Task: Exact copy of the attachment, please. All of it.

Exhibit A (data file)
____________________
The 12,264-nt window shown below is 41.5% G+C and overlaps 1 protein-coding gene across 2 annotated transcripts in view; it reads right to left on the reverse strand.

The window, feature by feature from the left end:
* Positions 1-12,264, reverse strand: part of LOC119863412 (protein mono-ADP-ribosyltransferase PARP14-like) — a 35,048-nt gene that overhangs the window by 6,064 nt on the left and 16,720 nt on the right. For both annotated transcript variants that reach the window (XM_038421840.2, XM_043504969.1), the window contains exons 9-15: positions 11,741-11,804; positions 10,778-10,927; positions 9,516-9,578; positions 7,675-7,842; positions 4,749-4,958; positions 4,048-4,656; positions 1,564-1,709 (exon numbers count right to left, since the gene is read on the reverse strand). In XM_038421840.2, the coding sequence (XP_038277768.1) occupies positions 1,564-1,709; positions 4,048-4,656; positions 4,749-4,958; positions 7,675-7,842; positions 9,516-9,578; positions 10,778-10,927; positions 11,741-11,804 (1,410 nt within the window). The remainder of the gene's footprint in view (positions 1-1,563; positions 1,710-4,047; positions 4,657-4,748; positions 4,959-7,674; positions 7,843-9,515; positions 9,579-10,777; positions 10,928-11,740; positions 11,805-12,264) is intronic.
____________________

The 12,264-nt window shown below is 41.5% G+C and overlaps 1 protein-coding gene across 2 annotated transcripts in view; it reads right to left on the reverse strand.

The window, feature by feature from the left end:
* Positions 1-12,264, reverse strand: part of LOC119863412 (protein mono-ADP-ribosyltransferase PARP14-like) — a 35,048-nt gene that overhangs the window by 6,064 nt on the left and 16,720 nt on the right. For both annotated transcript variants that reach the window (XM_038421840.2, XM_043504969.1), the window contains exons 9-15: positions 11,741-11,804; positions 10,778-10,927; positions 9,516-9,578; positions 7,675-7,842; positions 4,749-4,958; positions 4,048-4,656; positions 1,564-1,709 (exon numbers count right to left, since the gene is read on the reverse strand). In XM_038421840.2, the coding sequence (XP_038277768.1) occupies positions 1,564-1,709; positions 4,048-4,656; positions 4,749-4,958; positions 7,675-7,842; positions 9,516-9,578; positions 10,778-10,927; positions 11,741-11,804 (1,410 nt within the window). The remainder of the gene's footprint in view (positions 1-1,563; positions 1,710-4,047; positions 4,657-4,748; positions 4,959-7,674; positions 7,843-9,515; positions 9,579-10,777; positions 10,928-11,740; positions 11,805-12,264) is intronic.